Among the annoying foibles of our era is the tendency to forget the lessons of history. Even more annoying, however, is misusing them.
Last week, the CRTC denied a request from Crossroads Television Systems (CTS) to amend its licence. Currently, Crossroads must provide at least 20 hours a week of "balanced programming" between 6 p.m. and 11 p.m. CTS sought relief from that provision on economic grounds. It asked that its quota of "balance" be measured over the entire broadcast schedule rather than simply by prime time hours. The Commission cited its established Religious Broadcasting Policy as its supporting rationale.
A dissenting opinion by Commissioner Peter Menzies highlights how narrowly and negatively the authors of that policy interpreted the root causes of intolerance: "They appear to have . . . completely overlooked the positive role that faith organizations play in society."
Menzies' dissent insightfully points out how inconsistent our handling of contentious religious questions is with our approach to other social issues. He notes that anyone in a bar where Mixed Martial Arts are being screened can witness MMA's effect on young male testosterone levels. "Yet," he writes, "the Commission—rightly—does not insist that sports broadcasters balance this impact by broadcasting ballet or interpretive dance as an antidote."
This is establishment discomfort with religion, and it is at odds with modern times. For years the prevailing assumption was that if we just ignored and privatized religion, it would go away. Empirical evidence confirms that theory was misguided. To suggest, as does the CRTC decision, that public discussion of religion is so sensitive that it requires carefully crafted guidelines (which CTS contends are economically unfeasible) is the paternalistic leftover of an outdated secular orthodoxy.
American literary critic E.J. Hirsh Jr. has written that historical study "helps revive the powerful alternative ideas that flourished before the dominant dispensation quashed them." The CRTC decision appeals to the status quo of the past few decades which, when considered in a broader context, is clearly ahistorical. While the decline in religious participation from the 1950s to 2000 was steady, the past decade has seen a modest increase in those who say they attend religious services weekly, especially among younger people. And while the period of secularization has affected the identity and ethos of a good many institutions we no longer think of as religious, it requires amnesia of unthinkable proportions to pretend that religious considerations did not play a significant role in the development of most of our "name" institutions. The list of faith-inspired projects is a long one and includes schools and universities, hospitals, social services, care for widows and prisoners, response to natural disasters and emergencies, promotion of the arts as well as promotion of the virtue of business and hard work.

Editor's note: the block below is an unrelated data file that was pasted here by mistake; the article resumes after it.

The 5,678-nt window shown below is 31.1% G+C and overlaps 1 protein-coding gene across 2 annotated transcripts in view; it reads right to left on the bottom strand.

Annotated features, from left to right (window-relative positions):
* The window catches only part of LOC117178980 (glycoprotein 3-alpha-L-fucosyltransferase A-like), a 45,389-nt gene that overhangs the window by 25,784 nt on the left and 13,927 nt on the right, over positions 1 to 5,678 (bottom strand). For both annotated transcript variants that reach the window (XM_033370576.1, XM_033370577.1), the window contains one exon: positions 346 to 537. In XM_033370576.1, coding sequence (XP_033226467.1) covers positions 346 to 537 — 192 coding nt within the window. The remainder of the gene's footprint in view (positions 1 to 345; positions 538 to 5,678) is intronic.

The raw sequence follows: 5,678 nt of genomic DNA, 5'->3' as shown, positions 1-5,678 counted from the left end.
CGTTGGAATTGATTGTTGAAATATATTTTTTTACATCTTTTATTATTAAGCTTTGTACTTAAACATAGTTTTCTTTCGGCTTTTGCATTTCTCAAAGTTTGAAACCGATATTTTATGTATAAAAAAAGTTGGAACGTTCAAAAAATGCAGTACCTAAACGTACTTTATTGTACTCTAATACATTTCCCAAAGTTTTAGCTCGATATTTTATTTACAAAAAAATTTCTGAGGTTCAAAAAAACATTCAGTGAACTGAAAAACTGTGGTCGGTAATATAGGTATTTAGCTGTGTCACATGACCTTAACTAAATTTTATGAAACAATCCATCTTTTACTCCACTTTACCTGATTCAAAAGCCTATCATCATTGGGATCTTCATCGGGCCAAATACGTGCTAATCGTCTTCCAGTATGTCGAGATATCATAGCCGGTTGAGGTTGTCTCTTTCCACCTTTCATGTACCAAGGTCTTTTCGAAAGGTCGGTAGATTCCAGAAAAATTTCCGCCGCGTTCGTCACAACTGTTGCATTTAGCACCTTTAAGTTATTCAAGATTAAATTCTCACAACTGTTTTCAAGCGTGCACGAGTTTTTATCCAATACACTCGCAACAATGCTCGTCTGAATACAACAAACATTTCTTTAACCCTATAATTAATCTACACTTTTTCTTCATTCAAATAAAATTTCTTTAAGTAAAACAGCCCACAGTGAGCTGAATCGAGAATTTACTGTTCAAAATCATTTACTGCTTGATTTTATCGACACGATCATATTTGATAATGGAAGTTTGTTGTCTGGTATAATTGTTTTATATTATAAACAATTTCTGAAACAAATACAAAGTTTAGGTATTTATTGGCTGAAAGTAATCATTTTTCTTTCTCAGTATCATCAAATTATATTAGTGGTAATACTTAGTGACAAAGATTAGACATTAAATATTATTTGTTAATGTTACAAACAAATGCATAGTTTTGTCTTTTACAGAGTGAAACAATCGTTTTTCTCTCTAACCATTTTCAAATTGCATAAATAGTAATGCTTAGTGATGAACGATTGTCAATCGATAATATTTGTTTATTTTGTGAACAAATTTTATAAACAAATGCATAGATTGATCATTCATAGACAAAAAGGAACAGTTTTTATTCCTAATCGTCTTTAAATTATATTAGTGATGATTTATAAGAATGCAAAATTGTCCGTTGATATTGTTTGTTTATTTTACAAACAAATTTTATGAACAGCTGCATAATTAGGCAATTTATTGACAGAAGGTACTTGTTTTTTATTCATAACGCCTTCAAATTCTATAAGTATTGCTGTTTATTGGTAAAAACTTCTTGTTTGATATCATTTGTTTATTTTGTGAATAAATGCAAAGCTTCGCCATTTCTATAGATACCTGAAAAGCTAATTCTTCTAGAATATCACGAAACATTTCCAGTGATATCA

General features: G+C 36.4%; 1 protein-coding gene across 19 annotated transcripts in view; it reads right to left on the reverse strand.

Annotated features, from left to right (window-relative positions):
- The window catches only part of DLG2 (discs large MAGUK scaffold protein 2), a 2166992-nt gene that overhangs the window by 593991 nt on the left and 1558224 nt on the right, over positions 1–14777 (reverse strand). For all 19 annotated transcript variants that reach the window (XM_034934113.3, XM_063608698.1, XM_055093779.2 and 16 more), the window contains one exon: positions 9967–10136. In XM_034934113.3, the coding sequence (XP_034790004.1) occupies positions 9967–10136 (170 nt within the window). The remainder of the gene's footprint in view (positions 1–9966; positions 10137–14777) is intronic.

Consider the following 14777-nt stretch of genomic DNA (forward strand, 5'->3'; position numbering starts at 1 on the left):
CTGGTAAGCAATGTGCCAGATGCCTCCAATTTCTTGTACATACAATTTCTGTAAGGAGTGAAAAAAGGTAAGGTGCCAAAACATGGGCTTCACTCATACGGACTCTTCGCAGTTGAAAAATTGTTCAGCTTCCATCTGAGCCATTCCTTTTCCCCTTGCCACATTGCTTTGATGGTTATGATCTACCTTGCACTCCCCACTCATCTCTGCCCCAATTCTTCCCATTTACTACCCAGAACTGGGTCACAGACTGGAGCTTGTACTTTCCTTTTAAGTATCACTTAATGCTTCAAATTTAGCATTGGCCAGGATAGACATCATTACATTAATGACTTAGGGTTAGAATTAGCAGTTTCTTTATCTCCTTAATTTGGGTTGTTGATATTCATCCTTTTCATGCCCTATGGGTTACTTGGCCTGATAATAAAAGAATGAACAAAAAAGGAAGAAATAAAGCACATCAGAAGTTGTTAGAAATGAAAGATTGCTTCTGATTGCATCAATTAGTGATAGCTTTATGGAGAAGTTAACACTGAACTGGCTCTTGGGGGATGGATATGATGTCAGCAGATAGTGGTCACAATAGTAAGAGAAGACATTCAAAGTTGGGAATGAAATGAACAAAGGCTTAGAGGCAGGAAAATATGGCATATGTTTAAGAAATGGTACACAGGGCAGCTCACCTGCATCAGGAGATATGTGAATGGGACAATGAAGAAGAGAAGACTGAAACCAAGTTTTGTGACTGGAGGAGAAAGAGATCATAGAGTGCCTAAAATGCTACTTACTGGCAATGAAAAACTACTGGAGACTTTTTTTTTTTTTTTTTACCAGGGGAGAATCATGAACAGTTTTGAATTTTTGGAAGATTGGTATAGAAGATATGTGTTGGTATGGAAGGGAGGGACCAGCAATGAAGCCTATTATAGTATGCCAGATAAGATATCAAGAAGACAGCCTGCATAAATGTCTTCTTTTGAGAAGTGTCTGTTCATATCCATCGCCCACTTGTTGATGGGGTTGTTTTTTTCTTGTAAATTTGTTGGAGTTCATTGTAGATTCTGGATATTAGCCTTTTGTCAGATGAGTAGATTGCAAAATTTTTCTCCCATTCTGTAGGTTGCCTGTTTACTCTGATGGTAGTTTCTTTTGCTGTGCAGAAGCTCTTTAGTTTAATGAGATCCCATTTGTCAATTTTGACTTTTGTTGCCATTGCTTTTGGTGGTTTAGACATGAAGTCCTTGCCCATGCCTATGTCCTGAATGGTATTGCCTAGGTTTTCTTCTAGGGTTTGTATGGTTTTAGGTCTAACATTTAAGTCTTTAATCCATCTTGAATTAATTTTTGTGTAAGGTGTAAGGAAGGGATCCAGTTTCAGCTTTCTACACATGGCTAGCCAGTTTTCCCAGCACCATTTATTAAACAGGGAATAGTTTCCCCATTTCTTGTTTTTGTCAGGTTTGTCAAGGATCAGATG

Granted, plenty of intolerance has occurred in the name of religion—as it has in the name of irreligion. For almost fifty years, the CRTC denied any licenses to religious broadcasters to spare the airwaves of speech in which one group was unduly critical of another. When a few decades ago the current policy was put in place, "balance" became the preferred solution with every station required to provide a variety of perspectives.
The particularities of broadcast licences and the technicalities of CRTC policy are not the stuff of everyday conversation, nor should they be. However, it's time to call foul when religious free speech is accompanied by a regulatory and economic handicap that doesn't apply to any other speech. Such dismissiveness reflects a narrow-minded view of religion that belongs to yesterday, not to contemporary Canadian attitudes. It is a public approach toward religion that we would not tolerate in any other aspect of life.
It is time for the CRTC to stop treating religious programming with a paternalism whose vogue is so out of date.